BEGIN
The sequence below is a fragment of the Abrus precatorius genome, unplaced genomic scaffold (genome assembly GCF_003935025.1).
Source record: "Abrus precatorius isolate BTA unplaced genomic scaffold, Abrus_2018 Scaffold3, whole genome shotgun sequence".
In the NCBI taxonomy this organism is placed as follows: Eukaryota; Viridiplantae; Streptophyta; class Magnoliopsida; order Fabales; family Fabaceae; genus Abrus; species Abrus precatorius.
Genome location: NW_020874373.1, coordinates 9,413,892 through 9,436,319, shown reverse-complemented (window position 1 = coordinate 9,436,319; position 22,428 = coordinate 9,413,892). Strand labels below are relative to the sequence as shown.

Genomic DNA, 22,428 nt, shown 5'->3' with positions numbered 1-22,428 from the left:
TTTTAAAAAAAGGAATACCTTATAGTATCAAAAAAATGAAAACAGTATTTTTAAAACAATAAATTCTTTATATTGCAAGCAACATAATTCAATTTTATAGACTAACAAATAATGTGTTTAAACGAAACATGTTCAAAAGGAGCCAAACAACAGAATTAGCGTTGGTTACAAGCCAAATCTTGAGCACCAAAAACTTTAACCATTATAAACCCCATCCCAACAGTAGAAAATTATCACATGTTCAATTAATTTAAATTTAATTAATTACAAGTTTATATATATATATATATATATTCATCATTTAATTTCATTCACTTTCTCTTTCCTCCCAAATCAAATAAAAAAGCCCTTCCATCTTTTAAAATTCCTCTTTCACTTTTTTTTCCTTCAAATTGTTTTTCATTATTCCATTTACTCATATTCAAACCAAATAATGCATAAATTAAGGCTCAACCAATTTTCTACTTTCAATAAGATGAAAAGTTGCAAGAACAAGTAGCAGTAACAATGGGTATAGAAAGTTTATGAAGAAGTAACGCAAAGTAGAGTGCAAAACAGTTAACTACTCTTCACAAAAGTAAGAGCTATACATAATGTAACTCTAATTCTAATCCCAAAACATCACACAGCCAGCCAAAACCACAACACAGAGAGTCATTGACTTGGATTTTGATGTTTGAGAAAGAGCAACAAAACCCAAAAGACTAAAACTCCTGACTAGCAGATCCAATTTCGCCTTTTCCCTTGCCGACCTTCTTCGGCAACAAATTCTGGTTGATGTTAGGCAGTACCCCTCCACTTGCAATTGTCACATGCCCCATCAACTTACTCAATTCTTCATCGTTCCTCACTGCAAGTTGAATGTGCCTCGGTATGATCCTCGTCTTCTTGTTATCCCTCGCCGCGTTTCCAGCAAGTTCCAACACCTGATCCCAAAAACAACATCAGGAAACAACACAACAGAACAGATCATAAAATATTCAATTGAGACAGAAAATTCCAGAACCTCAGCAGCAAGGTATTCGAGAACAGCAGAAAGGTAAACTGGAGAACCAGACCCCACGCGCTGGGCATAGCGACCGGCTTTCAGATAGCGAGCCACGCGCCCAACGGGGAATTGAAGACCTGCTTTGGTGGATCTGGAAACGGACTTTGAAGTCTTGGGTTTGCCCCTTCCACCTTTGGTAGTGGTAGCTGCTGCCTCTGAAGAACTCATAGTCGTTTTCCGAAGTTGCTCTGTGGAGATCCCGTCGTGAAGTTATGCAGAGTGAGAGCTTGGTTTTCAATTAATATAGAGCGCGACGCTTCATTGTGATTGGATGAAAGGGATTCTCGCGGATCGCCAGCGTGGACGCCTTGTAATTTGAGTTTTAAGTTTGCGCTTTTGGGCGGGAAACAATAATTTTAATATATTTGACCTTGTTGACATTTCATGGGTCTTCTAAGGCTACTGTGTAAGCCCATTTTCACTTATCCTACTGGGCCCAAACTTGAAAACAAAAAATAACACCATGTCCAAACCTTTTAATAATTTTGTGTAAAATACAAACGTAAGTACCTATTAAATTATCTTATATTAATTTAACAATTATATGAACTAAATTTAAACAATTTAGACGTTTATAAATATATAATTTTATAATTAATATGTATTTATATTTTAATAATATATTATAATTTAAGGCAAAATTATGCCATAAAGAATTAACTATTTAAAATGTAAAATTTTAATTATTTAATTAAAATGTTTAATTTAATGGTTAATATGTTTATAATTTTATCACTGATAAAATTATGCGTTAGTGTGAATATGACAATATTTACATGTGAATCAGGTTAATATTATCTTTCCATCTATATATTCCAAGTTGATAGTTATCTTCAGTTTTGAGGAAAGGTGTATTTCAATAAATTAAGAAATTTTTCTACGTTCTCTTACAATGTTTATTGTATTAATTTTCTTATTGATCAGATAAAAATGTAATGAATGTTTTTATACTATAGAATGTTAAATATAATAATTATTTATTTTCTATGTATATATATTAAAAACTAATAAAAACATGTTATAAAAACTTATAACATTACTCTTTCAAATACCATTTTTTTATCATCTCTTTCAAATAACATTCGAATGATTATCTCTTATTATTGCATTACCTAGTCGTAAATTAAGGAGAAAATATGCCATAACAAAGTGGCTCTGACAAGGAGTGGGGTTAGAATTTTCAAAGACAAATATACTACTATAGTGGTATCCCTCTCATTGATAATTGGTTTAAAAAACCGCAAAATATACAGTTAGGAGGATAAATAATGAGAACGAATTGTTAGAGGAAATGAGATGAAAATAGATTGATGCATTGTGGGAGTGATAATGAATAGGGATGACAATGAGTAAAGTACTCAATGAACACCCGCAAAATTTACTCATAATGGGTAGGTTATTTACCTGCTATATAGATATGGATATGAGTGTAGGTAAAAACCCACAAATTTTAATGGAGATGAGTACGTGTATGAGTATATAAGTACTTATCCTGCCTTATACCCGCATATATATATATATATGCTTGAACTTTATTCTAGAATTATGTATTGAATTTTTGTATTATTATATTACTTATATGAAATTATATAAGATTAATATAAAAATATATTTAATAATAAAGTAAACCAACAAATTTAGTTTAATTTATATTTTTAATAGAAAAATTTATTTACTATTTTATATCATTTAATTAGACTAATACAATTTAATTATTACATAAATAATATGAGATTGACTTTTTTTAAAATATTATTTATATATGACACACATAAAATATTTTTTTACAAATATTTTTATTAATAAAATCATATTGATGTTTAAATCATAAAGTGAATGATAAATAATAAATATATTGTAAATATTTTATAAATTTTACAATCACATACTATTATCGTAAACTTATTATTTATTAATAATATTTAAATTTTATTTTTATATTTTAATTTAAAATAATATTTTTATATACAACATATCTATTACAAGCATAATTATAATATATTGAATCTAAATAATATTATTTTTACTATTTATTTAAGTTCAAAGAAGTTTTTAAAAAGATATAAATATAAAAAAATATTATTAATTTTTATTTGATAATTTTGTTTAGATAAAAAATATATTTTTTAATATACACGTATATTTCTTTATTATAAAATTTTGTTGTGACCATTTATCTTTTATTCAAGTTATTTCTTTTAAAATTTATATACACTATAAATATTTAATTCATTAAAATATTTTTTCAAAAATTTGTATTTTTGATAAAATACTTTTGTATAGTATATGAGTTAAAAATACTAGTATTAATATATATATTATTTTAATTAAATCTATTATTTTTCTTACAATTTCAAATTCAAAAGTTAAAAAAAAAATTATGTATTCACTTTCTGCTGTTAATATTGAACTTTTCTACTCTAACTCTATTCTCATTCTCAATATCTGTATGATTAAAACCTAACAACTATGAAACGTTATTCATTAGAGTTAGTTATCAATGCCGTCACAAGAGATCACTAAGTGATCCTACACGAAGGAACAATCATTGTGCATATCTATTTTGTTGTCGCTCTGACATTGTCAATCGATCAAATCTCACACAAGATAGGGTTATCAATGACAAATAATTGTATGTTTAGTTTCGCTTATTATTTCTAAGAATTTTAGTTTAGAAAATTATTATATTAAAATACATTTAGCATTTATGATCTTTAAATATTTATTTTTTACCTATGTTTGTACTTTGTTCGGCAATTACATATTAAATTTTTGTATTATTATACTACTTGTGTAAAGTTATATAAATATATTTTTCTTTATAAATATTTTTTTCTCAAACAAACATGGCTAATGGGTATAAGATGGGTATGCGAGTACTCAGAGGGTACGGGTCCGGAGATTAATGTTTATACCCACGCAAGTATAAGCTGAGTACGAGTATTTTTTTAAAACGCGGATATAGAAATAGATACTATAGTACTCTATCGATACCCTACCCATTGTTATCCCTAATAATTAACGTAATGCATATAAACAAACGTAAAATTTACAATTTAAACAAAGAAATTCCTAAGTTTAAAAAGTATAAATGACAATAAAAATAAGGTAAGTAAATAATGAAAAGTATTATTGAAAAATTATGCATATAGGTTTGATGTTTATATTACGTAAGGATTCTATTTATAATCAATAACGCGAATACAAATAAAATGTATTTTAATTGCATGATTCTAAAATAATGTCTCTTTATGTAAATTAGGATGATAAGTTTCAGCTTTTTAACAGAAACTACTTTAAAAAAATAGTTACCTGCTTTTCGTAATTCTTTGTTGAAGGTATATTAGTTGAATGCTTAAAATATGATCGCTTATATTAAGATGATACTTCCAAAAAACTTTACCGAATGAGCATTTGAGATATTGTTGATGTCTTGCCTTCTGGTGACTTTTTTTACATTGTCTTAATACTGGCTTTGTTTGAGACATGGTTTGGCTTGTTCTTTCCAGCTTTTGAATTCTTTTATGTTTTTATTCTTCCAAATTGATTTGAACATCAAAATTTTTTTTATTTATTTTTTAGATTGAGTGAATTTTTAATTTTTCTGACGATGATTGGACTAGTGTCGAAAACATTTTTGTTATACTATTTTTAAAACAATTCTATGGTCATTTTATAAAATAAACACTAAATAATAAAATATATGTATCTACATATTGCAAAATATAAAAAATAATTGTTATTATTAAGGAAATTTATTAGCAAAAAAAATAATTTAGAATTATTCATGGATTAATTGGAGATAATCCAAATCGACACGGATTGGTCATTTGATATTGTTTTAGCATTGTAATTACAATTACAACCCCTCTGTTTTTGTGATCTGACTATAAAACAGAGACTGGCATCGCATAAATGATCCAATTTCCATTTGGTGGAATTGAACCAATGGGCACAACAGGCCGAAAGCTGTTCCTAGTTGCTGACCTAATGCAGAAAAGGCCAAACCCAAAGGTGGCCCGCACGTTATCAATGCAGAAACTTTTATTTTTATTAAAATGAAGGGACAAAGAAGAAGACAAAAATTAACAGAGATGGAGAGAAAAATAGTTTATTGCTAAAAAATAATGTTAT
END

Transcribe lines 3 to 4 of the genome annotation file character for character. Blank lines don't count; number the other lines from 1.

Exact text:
In the NCBI taxonomy this organism is placed as follows: Eukaryota; Viridiplantae; Streptophyta; class Magnoliopsida; order Fabales; family Fabaceae; genus Abrus; species Abrus precatorius.
Genome location: NW_020874373.1, coordinates 9,413,892 through 9,436,319, shown reverse-complemented (window position 1 = coordinate 9,436,319; position 22,428 = coordinate 9,413,892). Strand labels below are relative to the sequence as shown.